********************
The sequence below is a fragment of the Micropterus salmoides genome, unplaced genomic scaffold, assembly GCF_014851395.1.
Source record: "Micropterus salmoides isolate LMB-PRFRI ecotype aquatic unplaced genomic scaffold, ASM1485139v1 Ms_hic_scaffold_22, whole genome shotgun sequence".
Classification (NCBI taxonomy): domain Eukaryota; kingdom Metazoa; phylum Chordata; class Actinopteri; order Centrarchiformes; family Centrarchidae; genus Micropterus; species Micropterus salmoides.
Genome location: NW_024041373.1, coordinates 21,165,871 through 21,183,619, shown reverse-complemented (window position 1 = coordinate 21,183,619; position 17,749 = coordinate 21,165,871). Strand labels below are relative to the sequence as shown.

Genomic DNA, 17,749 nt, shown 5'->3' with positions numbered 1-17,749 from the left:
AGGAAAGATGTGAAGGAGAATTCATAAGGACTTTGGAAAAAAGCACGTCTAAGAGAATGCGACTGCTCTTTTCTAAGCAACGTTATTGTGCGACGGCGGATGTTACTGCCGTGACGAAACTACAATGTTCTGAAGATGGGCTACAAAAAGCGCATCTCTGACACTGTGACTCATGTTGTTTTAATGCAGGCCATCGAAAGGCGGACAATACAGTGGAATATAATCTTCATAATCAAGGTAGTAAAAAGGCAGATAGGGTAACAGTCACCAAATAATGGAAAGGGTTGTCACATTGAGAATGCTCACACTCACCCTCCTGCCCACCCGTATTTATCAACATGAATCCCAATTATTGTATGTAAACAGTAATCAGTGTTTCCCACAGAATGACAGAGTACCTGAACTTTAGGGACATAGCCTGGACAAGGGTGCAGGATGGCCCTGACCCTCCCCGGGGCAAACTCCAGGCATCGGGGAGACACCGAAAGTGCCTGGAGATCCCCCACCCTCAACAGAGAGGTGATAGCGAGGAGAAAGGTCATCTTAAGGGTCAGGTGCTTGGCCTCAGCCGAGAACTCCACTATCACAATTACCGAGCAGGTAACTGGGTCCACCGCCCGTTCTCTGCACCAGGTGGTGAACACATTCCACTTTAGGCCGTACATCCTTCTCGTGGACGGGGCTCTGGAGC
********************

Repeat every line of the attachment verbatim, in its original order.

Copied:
The sequence below is a fragment of the Micropterus salmoides genome, unplaced genomic scaffold, assembly GCF_014851395.1.
Source record: "Micropterus salmoides isolate LMB-PRFRI ecotype aquatic unplaced genomic scaffold, ASM1485139v1 Ms_hic_scaffold_22, whole genome shotgun sequence".
Classification (NCBI taxonomy): domain Eukaryota; kingdom Metazoa; phylum Chordata; class Actinopteri; order Centrarchiformes; family Centrarchidae; genus Micropterus; species Micropterus salmoides.
Genome location: NW_024041373.1, coordinates 21,165,871 through 21,183,619, shown reverse-complemented (window position 1 = coordinate 21,183,619; position 17,749 = coordinate 21,165,871). Strand labels below are relative to the sequence as shown.

Genomic DNA, 17,749 nt, shown 5'->3' with positions numbered 1-17,749 from the left:
AGGAAAGATGTGAAGGAGAATTCATAAGGACTTTGGAAAAAAGCACGTCTAAGAGAATGCGACTGCTCTTTTCTAAGCAACGTTATTGTGCGACGGCGGATGTTACTGCCGTGACGAAACTACAATGTTCTGAAGATGGGCTACAAAAAGCGCATCTCTGACACTGTGACTCATGTTGTTTTAATGCAGGCCATCGAAAGGCGGACAATACAGTGGAATATAATCTTCATAATCAAGGTAGTAAAAAGGCAGATAGGGTAACAGTCACCAAATAATGGAAAGGGTTGTCACATTGAGAATGCTCACACTCACCCTCCTGCCCACCCGTATTTATCAACATGAATCCCAATTATTGTATGTAAACAGTAATCAGTGTTTCCCACAGAATGACAGAGTACCTGAACTTTAGGGACATAGCCTGGACAAGGGTGCAGGATGGCCCTGACCCTCCCCGGGGCAAACTCCAGGCATCGGGGAGACACCGAAAGTGCCTGGAGATCCCCCACCCTCAACAGAGAGGTGATAGCGAGGAGAAAGGTCATCTTAAGGGTCAGGTGCTTGGCCTCAGCCGAGAACTCCACTATCACAATTACCGAGCAGGTAACTGGGTCCACCGCCCGTTCTCTGCACCAGGTGGTGAACACATTCCACTTTAGGCCGTACATCCTTCTCGTGGACGGGGCTCTGGAGC